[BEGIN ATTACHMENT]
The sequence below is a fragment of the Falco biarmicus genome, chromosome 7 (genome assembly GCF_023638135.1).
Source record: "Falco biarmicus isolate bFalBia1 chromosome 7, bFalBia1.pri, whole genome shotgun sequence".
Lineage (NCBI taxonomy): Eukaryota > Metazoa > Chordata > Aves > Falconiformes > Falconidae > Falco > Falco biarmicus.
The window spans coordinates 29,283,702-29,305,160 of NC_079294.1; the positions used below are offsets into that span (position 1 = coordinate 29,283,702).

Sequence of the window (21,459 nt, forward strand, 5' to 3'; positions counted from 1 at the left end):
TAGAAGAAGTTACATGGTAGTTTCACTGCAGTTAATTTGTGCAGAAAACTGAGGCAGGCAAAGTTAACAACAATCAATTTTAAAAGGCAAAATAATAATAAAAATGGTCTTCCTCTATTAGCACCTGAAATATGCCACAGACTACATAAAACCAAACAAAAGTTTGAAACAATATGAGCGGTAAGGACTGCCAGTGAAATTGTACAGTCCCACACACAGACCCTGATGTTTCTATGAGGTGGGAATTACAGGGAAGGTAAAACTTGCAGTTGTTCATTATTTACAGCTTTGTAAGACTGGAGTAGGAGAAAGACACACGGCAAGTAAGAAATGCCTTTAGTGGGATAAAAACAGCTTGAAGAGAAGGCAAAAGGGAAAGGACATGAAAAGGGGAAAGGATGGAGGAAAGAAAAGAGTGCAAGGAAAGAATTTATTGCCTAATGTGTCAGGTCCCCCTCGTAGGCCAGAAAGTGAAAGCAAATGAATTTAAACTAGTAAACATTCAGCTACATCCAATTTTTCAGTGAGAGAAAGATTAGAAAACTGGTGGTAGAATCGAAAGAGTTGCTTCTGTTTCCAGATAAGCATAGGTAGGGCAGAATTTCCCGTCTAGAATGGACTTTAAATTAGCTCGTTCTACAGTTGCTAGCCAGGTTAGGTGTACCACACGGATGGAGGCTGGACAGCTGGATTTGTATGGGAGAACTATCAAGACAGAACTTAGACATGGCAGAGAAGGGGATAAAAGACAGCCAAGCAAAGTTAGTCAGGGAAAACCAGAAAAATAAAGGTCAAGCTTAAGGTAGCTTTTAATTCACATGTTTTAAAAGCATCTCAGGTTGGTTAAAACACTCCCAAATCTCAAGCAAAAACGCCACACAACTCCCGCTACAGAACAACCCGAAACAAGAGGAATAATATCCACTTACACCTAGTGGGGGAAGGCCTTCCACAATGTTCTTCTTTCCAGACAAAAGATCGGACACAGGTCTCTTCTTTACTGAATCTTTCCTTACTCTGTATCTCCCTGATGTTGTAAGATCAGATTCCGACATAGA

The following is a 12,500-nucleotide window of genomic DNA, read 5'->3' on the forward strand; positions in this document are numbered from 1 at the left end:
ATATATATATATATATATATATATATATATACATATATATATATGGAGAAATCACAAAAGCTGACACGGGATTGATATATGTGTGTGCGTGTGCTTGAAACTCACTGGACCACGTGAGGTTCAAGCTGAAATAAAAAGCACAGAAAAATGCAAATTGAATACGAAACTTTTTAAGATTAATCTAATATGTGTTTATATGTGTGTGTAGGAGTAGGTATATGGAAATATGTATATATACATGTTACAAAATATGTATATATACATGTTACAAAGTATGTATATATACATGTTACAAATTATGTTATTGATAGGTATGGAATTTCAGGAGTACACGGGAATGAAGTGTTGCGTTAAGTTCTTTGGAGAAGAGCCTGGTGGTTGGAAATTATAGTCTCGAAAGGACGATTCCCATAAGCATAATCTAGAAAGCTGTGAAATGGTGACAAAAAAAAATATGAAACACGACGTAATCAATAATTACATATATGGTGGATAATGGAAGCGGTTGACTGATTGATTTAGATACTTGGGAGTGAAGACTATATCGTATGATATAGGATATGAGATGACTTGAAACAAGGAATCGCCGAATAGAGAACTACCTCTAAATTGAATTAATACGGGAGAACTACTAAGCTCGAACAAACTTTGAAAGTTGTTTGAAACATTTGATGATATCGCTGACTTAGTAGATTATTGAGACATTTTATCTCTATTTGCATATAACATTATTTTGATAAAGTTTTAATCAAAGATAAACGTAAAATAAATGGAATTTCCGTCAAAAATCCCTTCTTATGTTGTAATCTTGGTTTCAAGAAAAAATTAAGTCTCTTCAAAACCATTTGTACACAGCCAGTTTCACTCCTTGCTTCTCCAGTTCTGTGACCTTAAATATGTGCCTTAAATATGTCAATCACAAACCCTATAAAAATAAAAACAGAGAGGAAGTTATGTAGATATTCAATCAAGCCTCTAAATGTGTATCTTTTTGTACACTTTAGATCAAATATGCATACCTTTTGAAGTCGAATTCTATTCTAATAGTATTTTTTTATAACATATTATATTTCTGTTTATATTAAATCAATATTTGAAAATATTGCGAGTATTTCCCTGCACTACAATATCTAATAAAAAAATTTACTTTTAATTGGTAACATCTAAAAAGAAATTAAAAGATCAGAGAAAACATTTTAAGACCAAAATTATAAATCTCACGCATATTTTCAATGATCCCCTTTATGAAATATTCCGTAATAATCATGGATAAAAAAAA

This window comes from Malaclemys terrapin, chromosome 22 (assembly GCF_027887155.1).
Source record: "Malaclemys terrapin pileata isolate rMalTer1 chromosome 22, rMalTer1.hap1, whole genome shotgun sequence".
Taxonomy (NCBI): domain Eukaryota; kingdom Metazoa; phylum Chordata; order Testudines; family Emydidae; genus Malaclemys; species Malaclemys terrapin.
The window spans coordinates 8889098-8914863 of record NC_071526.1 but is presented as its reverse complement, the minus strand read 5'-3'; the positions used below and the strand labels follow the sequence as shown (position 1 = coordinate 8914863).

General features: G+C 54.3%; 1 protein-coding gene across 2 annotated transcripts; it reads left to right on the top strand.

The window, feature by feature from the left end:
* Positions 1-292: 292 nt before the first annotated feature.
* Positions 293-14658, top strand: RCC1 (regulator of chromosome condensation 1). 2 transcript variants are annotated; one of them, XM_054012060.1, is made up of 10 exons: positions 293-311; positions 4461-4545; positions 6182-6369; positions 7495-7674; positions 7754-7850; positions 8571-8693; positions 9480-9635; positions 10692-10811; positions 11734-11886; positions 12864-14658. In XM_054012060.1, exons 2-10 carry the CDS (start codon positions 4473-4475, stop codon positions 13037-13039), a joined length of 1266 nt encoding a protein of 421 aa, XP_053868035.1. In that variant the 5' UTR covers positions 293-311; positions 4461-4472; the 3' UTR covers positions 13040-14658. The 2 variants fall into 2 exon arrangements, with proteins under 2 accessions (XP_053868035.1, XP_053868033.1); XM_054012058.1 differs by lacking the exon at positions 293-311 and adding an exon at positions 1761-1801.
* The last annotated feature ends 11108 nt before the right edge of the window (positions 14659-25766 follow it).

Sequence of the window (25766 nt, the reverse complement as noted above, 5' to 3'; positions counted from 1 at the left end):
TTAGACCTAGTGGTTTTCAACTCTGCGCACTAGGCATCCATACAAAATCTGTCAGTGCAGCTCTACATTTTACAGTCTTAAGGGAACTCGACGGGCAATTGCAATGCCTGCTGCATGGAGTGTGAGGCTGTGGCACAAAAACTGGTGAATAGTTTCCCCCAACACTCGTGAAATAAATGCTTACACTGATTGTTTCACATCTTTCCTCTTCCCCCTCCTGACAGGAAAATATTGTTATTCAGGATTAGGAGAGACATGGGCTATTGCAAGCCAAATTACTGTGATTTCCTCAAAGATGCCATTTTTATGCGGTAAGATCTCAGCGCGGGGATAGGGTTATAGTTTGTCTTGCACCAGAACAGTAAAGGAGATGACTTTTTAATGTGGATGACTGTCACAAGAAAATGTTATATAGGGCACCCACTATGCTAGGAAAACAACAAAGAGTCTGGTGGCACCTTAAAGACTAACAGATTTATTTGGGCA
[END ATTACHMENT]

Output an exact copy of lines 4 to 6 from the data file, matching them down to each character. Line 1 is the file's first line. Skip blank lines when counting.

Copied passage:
The window spans coordinates 29,283,702-29,305,160 of NC_079294.1; the positions used below are offsets into that span (position 1 = coordinate 29,283,702).

Sequence of the window (21,459 nt, forward strand, 5' to 3'; positions counted from 1 at the left end):
TAGAAGAAGTTACATGGTAGTTTCACTGCAGTTAATTTGTGCAGAAAACTGAGGCAGGCAAAGTTAACAACAATCAATTTTAAAAGGCAAAATAATAATAAAAATGGTCTTCCTCTATTAGCACCTGAAATATGCCACAGACTACATAAAACCAAACAAAAGTTTGAAACAATATGAGCGGTAAGGACTGCCAGTGAAATTGTACAGTCCCACACACAGACCCTGATGTTTCTATGAGGTGGGAATTACAGGGAAGGTAAAACTTGCAGTTGTTCATTATTTACAGCTTTGTAAGACTGGAGTAGGAGAAAGACACACGGCAAGTAAGAAATGCCTTTAGTGGGATAAAAACAGCTTGAAGAGAAGGCAAAAGGGAAAGGACATGAAAAGGGGAAAGGATGGAGGAAAGAAAAGAGTGCAAGGAAAGAATTTATTGCCTAATGTGTCAGGTCCCCCTCGTAGGCCAGAAAGTGAAAGCAAATGAATTTAAACTAGTAAACATTCAGCTACATCCAATTTTTCAGTGAGAGAAAGATTAGAAAACTGGTGGTAGAATCGAAAGAGTTGCTTCTGTTTCCAGATAAGCATAGGTAGGGCAGAATTTCCCGTCTAGAATGGACTTTAAATTAGCTCGTTCTACAGTTGCTAGCCAGGTTAGGTGTACCACACGGATGGAGGCTGGACAGCTGGATTTGTATGGGAGAACTATCAAGACAGAACTTAGACATGGCAGAGAAGGGGATAAAAGACAGCCAAGCAAAGTTAGTCAGGGAAAACCAGAAAAATAAAGGTCAAGCTTAAGGTAGCTTTTAATTCACATGTTTTAAAAGCATCTCAGGTTGGTTAAAACACTCCCAAATCTCAAGCAAAAACGCCACACAACTCCCGCTACAGAACAACCCGAAACAAGAGGAATAATATCCACTTACACCTAGTGGGGGAAGGCCTTCCACAATGTTCTTCTTTCCAGACAAAAGATCGGACACAGGTCTCTTCTTTACTGAATCTTTCCTTACTCTGTATCTCCCTGATGTTGTAAGATCAGATTCCGACATAGA